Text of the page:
When you're done picking contacts for your static segment, select Go live on the command bar, as usual. Once the segment is live, it will include a Members tab, which lists all contacts in the segment.
Static segments can contain a maximum of 5,000 members. If you need to curate a larger list than this, then please create a static marketing list instead. You can bring a static marketing list into a dynamic profile segment using relations if needed. For more information about marketing lists and how they are different from segments, see Marketing segments vs. marketing lists and Create a marketing list using in-app marketing (Sales).
Design a compound segment (combined audiences)
Compound segments combine two or more existing segments using union, exclude, and/or intersect operators to create a new segment based on the original segments. You can combine any or all other types of segments to create a compound segment, as needed.
To create a compound segment:
Create a segment and then select the Combined audiences option, as described in Create and go live with a new segment.
The compound segment designer opens. Select your first segment at the top of the Add: Segment panel.
Only existing, live segments are shown in the list. If you don't see a segment here that you are expecting, check to make sure it's live (not draft).
Select the segment that you want to combine with the first one in the field at the bottom of the Add: Segment panel.
In the space between your two segments in the Add: Segment panel, select an operator for combining your first two segments. The operators work as follows:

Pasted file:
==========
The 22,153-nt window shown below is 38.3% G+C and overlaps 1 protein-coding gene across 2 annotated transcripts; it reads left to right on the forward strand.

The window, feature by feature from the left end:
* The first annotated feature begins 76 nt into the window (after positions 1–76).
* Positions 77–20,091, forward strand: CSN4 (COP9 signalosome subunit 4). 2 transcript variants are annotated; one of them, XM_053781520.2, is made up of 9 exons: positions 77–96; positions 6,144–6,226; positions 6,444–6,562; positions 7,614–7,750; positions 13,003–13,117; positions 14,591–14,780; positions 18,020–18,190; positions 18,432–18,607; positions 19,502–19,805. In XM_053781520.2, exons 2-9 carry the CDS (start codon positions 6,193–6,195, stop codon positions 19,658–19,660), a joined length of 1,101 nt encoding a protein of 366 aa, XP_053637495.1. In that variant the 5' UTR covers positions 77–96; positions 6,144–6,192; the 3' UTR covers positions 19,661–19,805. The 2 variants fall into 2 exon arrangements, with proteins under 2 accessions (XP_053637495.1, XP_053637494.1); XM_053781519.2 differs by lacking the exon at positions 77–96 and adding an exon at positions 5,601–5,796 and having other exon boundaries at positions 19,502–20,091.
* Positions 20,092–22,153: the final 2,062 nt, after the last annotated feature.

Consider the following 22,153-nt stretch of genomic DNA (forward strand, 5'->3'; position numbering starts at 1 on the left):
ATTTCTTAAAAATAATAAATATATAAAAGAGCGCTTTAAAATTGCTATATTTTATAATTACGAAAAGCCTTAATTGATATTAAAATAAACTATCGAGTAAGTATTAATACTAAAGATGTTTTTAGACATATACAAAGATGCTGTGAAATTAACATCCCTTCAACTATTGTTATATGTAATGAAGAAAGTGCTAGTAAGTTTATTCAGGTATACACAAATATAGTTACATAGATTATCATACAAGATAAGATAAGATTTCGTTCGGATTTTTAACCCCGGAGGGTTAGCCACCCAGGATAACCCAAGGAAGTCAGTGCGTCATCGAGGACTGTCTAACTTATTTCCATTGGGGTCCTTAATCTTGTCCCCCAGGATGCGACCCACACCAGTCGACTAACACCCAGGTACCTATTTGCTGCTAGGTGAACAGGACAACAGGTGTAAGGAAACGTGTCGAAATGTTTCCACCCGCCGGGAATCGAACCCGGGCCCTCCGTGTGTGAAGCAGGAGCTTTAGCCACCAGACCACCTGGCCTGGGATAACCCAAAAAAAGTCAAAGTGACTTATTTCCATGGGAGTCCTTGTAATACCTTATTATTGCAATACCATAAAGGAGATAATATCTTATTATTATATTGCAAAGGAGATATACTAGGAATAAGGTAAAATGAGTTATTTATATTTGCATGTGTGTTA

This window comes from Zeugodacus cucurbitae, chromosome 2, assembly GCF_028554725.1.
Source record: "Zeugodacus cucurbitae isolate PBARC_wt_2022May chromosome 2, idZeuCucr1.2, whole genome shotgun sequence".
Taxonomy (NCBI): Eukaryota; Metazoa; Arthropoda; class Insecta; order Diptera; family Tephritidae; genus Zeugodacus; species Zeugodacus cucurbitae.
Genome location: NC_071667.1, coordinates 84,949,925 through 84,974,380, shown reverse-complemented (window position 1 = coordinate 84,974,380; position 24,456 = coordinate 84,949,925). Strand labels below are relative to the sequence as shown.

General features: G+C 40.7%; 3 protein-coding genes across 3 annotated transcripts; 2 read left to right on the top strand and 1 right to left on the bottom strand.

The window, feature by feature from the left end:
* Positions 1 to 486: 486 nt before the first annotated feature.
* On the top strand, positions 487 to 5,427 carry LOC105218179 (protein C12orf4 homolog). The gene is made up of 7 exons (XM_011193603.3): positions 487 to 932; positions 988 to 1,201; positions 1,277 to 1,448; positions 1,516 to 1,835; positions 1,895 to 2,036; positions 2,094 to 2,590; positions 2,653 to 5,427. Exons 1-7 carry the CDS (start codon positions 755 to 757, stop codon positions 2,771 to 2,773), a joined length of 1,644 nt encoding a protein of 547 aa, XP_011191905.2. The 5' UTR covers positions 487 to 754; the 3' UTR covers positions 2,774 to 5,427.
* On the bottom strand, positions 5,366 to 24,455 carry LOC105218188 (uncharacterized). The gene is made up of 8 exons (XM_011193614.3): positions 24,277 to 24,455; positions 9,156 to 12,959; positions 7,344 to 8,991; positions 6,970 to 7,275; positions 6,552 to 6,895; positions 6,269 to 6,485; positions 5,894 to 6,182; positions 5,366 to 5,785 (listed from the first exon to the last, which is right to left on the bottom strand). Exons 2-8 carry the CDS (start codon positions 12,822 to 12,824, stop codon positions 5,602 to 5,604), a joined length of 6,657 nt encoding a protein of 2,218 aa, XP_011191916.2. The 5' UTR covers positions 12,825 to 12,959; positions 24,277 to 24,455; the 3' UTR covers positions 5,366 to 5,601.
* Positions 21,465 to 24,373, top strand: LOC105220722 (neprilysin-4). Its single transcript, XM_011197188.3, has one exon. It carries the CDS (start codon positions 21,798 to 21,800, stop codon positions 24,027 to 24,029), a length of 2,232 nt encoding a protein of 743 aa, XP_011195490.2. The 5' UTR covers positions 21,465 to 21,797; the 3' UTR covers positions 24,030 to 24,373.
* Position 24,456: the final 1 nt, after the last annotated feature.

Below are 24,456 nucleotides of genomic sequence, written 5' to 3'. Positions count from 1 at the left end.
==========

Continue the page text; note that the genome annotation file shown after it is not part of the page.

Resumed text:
- Union: combines all members of the next segment with the results so far.
- Exclude: removes members of the next segment from the results so far.
- Intersect: removes all members from the results so far that are not also members of the next segment.
Select Add at the bottom of the Add: Segment panel to add your first two segments. The display updates to show a Sankey diagram. This makes it easy to visualize the how the various groups are being combined by the logic you design. It indicates how two incoming groups will be combined, the order of the combination, and the approximate effect that the combination logic will have on the resulting, combined group.
The Add: Segment panel now moves one position forward. To add another segment, choose a segment in the field at the bottom of the panel, select an operator, and then select Add.
Continue to compose your compound segment by adding more segments as needed and choosing an operation for each. As you work, you'll build a Sankey diagram of how your segments are combined, and how contacts flow into and out of the segment as a result of each operation.
To remove a segment, replace a segment, or change operators, use the Edit button or Delete button provided at the segment intersection where you want to modify in the diagram.
When you're done, save your segment and go live.
Work with legacy segments
When you enable the new segment designer on an existing Marketing instance, all of your legacy segments will continue to work, but some types of legacy segments can't be displayed using the new segment designer. This mostly affects segments that include relations to non-contact entities because the new designer uses a different type of query statement to establish relations (the legacy designer used TRAVERSE, while the new designer uses RELATE). As a result, you may experience the following:
- On opening a legacy segment that includes TRAVERSE statements, it will open in the legacy designer, but will continue to function exactly as it did before the update. You can still edit, go live, and use these legacy segments.
- You can't paste older query strings that include TRAVERSE statements into the new segment designer. If you do, you'll see an error message. Please use the new designer to recreate these queries using the new standard.
Working with segments
Segments vs. lists
Design profile-based dynamic segments
Design interaction-based dynamic segments
Generate interaction segments from journey results
Manage segment memberships from a contact record